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Fulke Greville and the Culture of the English Renaissance$
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Russ Leo, Katrin Röder, and Freya Sierhuis

Print publication date: 2018

Print ISBN-13: 9780198823445

Published to Oxford Scholarship Online: January 2019

DOI: 10.1093/oso/9780198823445.001.0001

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PRINTED FROM OXFORD SCHOLARSHIP ONLINE (oxford.universitypressscholarship.com). (c) Copyright Oxford University Press, 2021. All Rights Reserved. An individual user may print out a PDF of a single chapter of a monograph in OSO for personal use. date: 28 October 2021

Parody and the Perversion of Grace at the Crux of Caelica

Parody and the Perversion of Grace at the Crux of Caelica

Chapter:
(p.121) 7 Parody and the Perversion of Grace at the Crux of Caelica
Source:
Fulke Greville and the Culture of the English Renaissance
Author(s):

Joel B. Davis

Publisher:
Oxford University Press
DOI:10.1093/oso/9780198823445.003.0007

Poems LXXVI–LXXXII in Greville’s sonnet sequence, Caelica, are among the most heavily revised writings in all of the Warwick manuscripts. The poems struggle to reveal in the lexicon of courtly love the workings of positive law and temporal power, implicitly understood in opposition to natural law and grace. In these poems, grace signifies its very opposite, not just a parody of itself but a perversion of itself, which subjects such as the ‘dull spirits’ of poem LXXX experience as temporal power. But Greville also places in the midst of these analytical poems one gem of clarity, poem LXXXII, shining there like a good deed in a bad world, exhorting the reader to ‘make time, while you be/ but steppes to your eternitie’.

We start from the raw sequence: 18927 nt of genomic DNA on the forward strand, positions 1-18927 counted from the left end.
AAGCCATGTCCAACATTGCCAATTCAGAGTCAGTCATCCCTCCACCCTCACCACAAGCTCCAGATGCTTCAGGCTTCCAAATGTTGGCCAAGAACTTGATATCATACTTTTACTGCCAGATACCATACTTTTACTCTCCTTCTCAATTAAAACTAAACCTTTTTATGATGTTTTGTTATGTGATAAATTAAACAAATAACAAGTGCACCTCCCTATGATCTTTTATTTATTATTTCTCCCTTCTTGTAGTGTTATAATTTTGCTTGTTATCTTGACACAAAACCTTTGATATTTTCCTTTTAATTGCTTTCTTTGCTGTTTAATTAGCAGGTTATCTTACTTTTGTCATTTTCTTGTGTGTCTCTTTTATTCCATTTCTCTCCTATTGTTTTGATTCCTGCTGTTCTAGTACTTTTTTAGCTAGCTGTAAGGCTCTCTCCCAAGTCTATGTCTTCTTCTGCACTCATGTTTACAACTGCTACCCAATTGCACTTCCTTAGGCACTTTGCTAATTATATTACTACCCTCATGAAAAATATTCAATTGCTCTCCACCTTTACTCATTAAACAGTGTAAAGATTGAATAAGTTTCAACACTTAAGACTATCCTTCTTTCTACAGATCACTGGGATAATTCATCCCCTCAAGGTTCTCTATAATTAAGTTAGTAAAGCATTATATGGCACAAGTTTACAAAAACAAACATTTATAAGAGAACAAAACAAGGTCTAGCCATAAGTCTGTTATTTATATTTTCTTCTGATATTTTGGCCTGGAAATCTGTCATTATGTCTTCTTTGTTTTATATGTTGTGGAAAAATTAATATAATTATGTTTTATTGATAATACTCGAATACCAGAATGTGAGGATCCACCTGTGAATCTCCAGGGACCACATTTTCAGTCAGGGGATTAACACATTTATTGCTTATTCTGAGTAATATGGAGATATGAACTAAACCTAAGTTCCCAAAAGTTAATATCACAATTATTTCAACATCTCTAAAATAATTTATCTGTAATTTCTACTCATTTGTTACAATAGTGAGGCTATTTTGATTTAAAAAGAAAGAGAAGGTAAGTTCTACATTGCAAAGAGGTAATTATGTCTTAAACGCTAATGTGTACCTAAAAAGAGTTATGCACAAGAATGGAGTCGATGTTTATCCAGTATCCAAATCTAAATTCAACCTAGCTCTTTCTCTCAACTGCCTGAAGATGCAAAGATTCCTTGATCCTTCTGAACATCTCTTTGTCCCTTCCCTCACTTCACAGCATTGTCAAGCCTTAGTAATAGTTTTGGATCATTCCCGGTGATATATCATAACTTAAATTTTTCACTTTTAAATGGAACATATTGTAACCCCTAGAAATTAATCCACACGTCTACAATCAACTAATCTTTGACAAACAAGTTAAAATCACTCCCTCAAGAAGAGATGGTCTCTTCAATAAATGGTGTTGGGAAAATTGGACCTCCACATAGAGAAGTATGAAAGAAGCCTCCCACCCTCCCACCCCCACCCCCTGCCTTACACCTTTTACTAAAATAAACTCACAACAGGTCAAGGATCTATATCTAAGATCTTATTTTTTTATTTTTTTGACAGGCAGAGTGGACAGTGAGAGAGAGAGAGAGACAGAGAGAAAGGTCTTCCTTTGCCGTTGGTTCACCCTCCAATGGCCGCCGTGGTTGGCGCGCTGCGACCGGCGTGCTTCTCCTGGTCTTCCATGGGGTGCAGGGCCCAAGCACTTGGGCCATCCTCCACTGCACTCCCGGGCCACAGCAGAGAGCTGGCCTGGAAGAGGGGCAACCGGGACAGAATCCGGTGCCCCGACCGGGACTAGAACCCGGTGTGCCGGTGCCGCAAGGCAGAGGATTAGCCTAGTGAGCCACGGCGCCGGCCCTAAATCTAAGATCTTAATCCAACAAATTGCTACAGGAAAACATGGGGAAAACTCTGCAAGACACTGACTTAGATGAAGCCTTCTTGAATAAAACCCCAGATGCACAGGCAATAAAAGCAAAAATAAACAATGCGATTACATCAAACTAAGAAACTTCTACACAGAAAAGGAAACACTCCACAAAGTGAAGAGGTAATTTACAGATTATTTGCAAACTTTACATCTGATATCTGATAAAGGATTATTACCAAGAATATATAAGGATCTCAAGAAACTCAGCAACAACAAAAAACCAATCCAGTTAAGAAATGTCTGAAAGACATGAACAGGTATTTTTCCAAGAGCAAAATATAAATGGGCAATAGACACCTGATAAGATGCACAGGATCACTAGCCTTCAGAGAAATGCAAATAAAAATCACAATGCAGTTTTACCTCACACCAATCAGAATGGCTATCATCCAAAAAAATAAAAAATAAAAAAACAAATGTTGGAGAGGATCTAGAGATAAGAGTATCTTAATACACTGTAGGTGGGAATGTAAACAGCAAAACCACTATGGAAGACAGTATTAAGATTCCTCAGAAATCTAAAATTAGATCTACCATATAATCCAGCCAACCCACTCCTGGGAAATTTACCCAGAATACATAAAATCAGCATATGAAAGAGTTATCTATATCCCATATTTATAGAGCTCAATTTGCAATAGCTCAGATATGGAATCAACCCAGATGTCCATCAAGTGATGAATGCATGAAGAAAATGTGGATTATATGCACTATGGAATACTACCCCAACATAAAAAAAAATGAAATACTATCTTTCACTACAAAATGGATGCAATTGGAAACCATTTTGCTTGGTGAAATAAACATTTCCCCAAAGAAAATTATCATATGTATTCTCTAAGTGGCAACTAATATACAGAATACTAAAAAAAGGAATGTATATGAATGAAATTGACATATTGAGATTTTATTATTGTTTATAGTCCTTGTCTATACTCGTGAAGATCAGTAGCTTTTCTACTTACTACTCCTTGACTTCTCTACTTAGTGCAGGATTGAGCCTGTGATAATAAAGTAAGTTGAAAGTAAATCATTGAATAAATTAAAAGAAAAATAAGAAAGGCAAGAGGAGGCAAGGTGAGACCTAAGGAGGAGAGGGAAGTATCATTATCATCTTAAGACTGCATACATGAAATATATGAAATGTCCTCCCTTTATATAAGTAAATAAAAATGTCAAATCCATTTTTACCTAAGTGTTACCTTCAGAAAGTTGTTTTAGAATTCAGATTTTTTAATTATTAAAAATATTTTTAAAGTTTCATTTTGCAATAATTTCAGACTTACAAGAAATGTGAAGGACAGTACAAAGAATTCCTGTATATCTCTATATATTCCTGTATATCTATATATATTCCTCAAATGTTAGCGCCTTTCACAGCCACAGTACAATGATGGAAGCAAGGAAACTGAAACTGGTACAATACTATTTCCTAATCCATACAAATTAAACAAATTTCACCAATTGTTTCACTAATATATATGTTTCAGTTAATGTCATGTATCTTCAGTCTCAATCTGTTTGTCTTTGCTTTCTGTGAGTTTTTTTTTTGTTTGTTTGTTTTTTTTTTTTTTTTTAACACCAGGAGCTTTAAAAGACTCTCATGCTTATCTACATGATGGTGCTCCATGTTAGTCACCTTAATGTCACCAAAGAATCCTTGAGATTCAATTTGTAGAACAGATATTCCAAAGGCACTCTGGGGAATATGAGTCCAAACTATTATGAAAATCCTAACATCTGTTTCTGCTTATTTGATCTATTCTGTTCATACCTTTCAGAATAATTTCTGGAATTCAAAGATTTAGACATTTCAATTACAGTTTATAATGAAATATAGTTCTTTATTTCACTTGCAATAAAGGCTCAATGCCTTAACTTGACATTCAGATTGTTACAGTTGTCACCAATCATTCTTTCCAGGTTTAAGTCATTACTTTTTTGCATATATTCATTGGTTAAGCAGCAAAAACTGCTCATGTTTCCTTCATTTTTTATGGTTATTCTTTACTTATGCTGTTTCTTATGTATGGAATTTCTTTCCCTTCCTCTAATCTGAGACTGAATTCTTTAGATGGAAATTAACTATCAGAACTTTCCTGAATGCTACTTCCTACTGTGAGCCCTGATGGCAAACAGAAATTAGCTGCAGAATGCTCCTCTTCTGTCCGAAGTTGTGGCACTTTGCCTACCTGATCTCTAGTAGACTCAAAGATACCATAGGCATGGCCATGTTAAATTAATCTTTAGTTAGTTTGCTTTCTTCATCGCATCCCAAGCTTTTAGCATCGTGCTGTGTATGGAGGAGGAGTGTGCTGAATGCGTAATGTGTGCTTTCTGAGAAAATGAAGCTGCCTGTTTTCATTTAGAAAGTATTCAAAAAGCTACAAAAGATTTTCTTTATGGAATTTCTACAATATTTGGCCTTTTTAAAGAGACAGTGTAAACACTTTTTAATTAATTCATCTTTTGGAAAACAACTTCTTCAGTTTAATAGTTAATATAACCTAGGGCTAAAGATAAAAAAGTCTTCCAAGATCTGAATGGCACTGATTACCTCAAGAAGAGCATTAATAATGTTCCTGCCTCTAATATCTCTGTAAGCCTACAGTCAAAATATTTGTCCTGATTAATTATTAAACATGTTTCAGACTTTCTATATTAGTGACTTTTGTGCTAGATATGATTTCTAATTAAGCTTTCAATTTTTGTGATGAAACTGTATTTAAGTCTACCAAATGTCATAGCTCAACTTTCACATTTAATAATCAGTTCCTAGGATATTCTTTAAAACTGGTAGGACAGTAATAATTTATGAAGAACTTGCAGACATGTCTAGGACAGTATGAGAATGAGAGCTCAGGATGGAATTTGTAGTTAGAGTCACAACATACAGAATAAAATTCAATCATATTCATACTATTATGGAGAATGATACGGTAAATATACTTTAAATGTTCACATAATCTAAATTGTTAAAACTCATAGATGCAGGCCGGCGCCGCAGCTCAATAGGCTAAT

Keywords:   Caelica, courtly love, sonnet, A Dedication to Sir Philip Sidney, diplomacy, ​​grace, natural law, religious poetry

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